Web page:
Chinese GDP Growth: Now and Near Future

I’ve noticed a tendency for some commentators to believe the Chinese economy is about to topple. One such instance is Gordon Chang writing in the National Interest:

Take the year 2016 as an example. The NBS reported that China’s gross domestic product grew 6.7 percent that year. In 2017, however, the World Bank issued a bar chart showing that China’s GDP increased only 1.1 percent

One has to wonder why in 2019 Chang is citing an unspecified 2017 World Bank report regarding 2016 performance. Well, time to — gasp — look at the data.

Figure 1 shows the official series, as well as the World Bank estimate, and the IMF’s forecast.

Figure 1: Annual growth rates, from Chinese NBS (black), World Bank (chartreuse), IMF World Economic Outlook (teal), and Chen, Chen, Hsieh and Song (red). Source, NBS via FRED, World Bank WDI (June 2019), IMF WEO (April 2019), and CCHS (2019).

In A forensic examination of China’s national accounts, Wei Chen, Xilu Chen, Chang-Tai Hsieh, and Zheng (Michael) Song produce estimates of actual GDP growth looking at detailed sectoral data. Their estimated growth is shown in their Figure 17 (and included in Figure 1 above, by eyeball estimates).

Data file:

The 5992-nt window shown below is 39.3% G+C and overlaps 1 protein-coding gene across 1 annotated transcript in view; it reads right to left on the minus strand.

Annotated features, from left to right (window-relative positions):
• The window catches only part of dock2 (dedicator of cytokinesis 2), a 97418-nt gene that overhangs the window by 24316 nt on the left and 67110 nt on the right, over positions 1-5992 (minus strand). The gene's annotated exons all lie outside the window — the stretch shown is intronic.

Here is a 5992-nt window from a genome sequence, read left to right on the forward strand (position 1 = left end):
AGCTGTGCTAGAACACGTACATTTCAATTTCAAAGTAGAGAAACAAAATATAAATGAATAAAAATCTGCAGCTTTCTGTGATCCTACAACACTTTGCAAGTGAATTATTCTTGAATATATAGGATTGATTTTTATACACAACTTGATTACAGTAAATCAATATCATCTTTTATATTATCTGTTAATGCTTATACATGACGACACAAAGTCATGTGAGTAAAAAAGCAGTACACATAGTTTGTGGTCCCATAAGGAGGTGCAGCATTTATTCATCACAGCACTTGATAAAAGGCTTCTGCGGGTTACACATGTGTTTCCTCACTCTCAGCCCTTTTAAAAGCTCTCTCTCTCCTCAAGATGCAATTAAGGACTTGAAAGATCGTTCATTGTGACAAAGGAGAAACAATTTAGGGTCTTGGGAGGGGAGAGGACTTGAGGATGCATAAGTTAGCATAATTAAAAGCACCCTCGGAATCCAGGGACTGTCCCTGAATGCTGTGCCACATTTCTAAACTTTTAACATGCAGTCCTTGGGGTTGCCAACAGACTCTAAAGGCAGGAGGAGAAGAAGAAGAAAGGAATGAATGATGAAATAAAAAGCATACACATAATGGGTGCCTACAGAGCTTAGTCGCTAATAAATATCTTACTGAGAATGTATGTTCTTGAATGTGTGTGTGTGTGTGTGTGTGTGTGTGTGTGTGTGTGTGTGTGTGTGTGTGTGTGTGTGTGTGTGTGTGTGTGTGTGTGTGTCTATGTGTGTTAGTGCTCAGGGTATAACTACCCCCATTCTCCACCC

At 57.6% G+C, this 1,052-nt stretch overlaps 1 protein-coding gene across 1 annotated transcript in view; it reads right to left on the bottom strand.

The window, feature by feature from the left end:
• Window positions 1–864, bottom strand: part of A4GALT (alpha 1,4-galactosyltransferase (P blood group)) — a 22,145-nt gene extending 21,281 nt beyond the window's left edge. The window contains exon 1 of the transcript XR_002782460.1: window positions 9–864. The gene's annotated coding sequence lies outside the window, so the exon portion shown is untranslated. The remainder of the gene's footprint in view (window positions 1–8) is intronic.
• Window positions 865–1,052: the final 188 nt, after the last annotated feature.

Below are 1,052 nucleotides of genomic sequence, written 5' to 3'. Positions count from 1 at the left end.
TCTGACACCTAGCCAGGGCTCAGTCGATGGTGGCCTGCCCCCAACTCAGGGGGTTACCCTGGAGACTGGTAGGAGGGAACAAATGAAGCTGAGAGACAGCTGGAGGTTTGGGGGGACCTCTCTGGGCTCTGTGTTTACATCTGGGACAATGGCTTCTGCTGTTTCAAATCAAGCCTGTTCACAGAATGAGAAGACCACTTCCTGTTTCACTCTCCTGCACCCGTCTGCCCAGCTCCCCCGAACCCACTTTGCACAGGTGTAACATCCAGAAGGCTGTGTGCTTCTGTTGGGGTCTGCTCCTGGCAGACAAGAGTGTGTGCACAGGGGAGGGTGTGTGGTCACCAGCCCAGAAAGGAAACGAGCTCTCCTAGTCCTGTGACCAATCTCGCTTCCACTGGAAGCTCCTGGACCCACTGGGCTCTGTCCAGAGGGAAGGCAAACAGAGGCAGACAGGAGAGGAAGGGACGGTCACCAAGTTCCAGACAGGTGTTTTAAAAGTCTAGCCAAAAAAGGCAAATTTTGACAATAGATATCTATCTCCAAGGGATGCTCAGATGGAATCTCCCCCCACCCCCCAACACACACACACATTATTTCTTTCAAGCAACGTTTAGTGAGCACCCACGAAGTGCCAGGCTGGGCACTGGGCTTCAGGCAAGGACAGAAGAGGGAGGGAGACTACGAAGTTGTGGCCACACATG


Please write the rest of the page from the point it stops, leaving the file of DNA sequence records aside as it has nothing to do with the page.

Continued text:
Source: Figure 17, from CCHS (2019).

North of 4% is substantially higher than 1.1%… just sayin’.

A clear-eyed view of Chinese vulnerabilities and strengths is requisite for crafting a successful policy of dealing with the Chinese. Neither doom-mongering nor over-stressing the strengths of the Chinese economy will serve us well.

As for recent data, Fernald, Hsu and Spiegel, “Is China Fudging Its GDP Figures” (2019) conclude for up to 2018:

Using principal components, we derive activity indices from a wide range of indicators (including GDP) and examine their fit with externally-reported Chinese and Hong Kong imports. In terms of measuring cyclical fluctuations, the quality of Chinese statistics have broadly become more reliable, though the evidence is more mixed for GDP.

This is shown in their Figure 1:

Source: Fernald, Hsu and Spiegel,  (2019).

6 thoughts on “Chinese GDP Growth: Now and Near Future

  1. pgl

    Gordon Chang wrote a book 18 years ago: